Obsession with Pre Cuts / Make Your Own

Obsession with Pre Cuts / Make Your Own

Charm squares and other pre cuts.  Cut your own from your fabric!

Hello Dear Friends and Readers,


Some years back, when fabric companies began offering pre cut fabrics,  such as charm squares – 5″ squares, mini charms – 2 1/2″ squares and layer cakes – 10″ squares, I thought “What a great idea!”

The absolutely wonderful part of it is, that you can come home with your fabric and start sewing.

However what about all the fabric that has already been purchased?

Not to be morbid at all, but it had began to cross my mind that I might not live long enough to use all my fabric!

Obsession with pre cut quilting fabric – make your own. susies-scraps.com

Another point of discussion is, I am a washer.  Some people wash their fabric when they bring it home and others do not.  Having started my sewing journey with dressmaking, it was imperative to wash fabric before it was cut out.  Nothing worse than going to the trouble of making a garment, to then have it shrink after the first wash, because the fabric was not washed before cutting.

In the past, there was probably more of an issue with dyes running than there is now, but it’s something to consider, especially dark fabrics and reds.

Dye Run

Once the fabric is pre washed, then the shrinkage will be little or none.  If they are washed I consider all the fabrics are on the same playing field (from the point of view of shrinkage), plus they have been cleaned of size , chemicals and dust.

Wash your Pre-Cuts?

I believe the non washers like the extra stiffness that the fabric holds before it is washed – but you really can’t wash pre cuts.  That is completely impractical and defeats the purpose.  If you are a washer like me then you can always use a bit of fabric stiffener if necessary.  (I never do)

So if you are a quilter it’s probably good to decide if you are going to be a washer or not.  When my fabric comes home, I put them through a gentle wash, then dry and fold so I can see what’s available.

Anyhow, getting back to the pre cuts, I thought,what if I just pre cut my own fabrics.  So I started with the five” squares (also known as charm squares).  I had a couple of initial sessions of cutting up small amounts of fabric into 5″ squares.  A bit tentative at first.  I quickly worked up a stack from those.  Then I thought I would choose some from a particular colour way, like pink, cut them up and add to the stash of pre cut 5″ squares.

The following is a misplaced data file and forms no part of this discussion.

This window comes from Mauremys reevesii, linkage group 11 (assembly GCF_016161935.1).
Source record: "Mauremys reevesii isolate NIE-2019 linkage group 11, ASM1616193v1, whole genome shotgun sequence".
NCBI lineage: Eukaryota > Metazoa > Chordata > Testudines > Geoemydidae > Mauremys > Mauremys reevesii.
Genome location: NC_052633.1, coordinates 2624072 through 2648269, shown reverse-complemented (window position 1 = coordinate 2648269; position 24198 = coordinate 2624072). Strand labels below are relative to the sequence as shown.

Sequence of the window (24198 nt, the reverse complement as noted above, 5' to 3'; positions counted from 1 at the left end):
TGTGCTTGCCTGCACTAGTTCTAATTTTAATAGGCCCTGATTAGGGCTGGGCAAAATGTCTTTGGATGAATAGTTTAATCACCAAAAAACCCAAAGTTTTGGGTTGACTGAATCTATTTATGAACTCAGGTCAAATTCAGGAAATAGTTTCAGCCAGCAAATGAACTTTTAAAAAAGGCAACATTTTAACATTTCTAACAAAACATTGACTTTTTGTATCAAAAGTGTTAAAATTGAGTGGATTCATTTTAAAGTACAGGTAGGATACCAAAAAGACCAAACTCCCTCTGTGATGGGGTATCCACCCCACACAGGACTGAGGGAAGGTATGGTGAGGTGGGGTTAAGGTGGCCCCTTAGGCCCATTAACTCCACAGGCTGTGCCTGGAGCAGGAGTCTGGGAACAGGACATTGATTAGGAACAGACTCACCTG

The great thing is I believe, that encouraged me to think of what I can do, rather than what I might make, because when the fabric is already cut, then anytime I want to do some piecing, I just go right ahead.  If I want to make an experimental block, I can get right to it, rather than dragging out yardage before I can start.  Suddenly it’s easy to sew up a few blocks, in a short space of time.  From there I started cutting up all sizes of squares and strips.

Now when I finish a quilt, I can’t wait to cut up the leftovers into usable size pieces to incorporate into another project.  I basically start with the largest sized pieces I can cut and then go down in size to 1 1/2″ square.  Even if there is only a few of one size, that’s okay because it just increases the scrappy mixture.  It’s much more satisfying  to look at a stack of pre cut squares than a bag of potential “rubbish”.  I sort all the pieces, size wise, ready for use.  It definitely feels more efficient  too.

Fabric scraps equal to 3 metres of yardage susies-scraps.com

As an example, would you be surprised to know that this bag of fabric string scraps by weight, contains about 3 metres of fabric!

Here is something you can make with your strings.

Crazy Little Strings & Diamond Charms Quilt Block and Tutorial

All the best,


3 thoughts on “Obsession with Pre Cuts / Make Your Own”

  1. I have done this too, with pieces of scraps and even clothing long outgrown from the kids. It makes for a fun assortment from places you wouldn’t expect, and the fabric is already there to work with. 🙂

    1. How does one make sure their precuts are not on the bias? Many remnants are odd sizes and shapes, difficult to ascertain the grainline before cutting.

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